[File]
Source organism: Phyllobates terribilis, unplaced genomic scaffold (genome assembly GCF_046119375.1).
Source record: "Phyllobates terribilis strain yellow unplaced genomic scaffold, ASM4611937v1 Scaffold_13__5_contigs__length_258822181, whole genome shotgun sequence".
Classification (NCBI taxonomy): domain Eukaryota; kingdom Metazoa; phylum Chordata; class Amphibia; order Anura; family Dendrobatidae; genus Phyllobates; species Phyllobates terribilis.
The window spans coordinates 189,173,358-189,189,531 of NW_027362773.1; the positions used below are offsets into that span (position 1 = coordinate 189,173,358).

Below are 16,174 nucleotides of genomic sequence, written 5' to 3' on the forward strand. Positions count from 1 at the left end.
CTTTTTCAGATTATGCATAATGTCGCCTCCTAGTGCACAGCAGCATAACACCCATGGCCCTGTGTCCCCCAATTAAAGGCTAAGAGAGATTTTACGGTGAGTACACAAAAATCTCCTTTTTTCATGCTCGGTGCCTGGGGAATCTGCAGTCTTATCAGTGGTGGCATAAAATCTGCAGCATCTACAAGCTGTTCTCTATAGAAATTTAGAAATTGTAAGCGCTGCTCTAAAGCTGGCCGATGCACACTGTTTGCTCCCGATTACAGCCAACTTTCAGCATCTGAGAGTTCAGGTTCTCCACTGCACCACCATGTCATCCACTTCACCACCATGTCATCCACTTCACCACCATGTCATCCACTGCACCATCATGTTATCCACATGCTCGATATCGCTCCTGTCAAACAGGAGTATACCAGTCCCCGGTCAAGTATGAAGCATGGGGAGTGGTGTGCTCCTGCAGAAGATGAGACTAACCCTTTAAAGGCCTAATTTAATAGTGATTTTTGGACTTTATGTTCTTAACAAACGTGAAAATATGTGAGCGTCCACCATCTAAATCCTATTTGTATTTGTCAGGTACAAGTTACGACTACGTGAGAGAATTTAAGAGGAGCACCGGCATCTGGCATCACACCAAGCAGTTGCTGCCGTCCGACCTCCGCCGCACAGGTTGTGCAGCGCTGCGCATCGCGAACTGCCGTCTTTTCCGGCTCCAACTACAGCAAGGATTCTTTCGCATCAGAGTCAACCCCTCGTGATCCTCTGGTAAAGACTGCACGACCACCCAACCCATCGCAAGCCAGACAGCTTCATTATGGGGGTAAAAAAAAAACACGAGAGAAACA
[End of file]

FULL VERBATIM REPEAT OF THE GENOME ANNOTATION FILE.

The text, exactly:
Source organism: Phyllobates terribilis, unplaced genomic scaffold (genome assembly GCF_046119375.1).
Source record: "Phyllobates terribilis strain yellow unplaced genomic scaffold, ASM4611937v1 Scaffold_13__5_contigs__length_258822181, whole genome shotgun sequence".
Classification (NCBI taxonomy): domain Eukaryota; kingdom Metazoa; phylum Chordata; class Amphibia; order Anura; family Dendrobatidae; genus Phyllobates; species Phyllobates terribilis.
The window spans coordinates 189,173,358-189,189,531 of NW_027362773.1; the positions used below are offsets into that span (position 1 = coordinate 189,173,358).

Below are 16,174 nucleotides of genomic sequence, written 5' to 3' on the forward strand. Positions count from 1 at the left end.
CTTTTTCAGATTATGCATAATGTCGCCTCCTAGTGCACAGCAGCATAACACCCATGGCCCTGTGTCCCCCAATTAAAGGCTAAGAGAGATTTTACGGTGAGTACACAAAAATCTCCTTTTTTCATGCTCGGTGCCTGGGGAATCTGCAGTCTTATCAGTGGTGGCATAAAATCTGCAGCATCTACAAGCTGTTCTCTATAGAAATTTAGAAATTGTAAGCGCTGCTCTAAAGCTGGCCGATGCACACTGTTTGCTCCCGATTACAGCCAACTTTCAGCATCTGAGAGTTCAGGTTCTCCACTGCACCACCATGTCATCCACTTCACCACCATGTCATCCACTTCACCACCATGTCATCCACTGCACCATCATGTTATCCACATGCTCGATATCGCTCCTGTCAAACAGGAGTATACCAGTCCCCGGTCAAGTATGAAGCATGGGGAGTGGTGTGCTCCTGCAGAAGATGAGACTAACCCTTTAAAGGCCTAATTTAATAGTGATTTTTGGACTTTATGTTCTTAACAAACGTGAAAATATGTGAGCGTCCACCATCTAAATCCTATTTGTATTTGTCAGGTACAAGTTACGACTACGTGAGAGAATTTAAGAGGAGCACCGGCATCTGGCATCACACCAAGCAGTTGCTGCCGTCCGACCTCCGCCGCACAGGTTGTGCAGCGCTGCGCATCGCGAACTGCCGTCTTTTCCGGCTCCAACTACAGCAAGGATTCTTTCGCATCAGAGTCAACCCCTCGTGATCCTCTGGTAAAGACTGCACGACCACCCAACCCATCGCAAGCCAGACAGCTTCATTATGGGGGTAAAAAAAAAACACGAGAGAAACA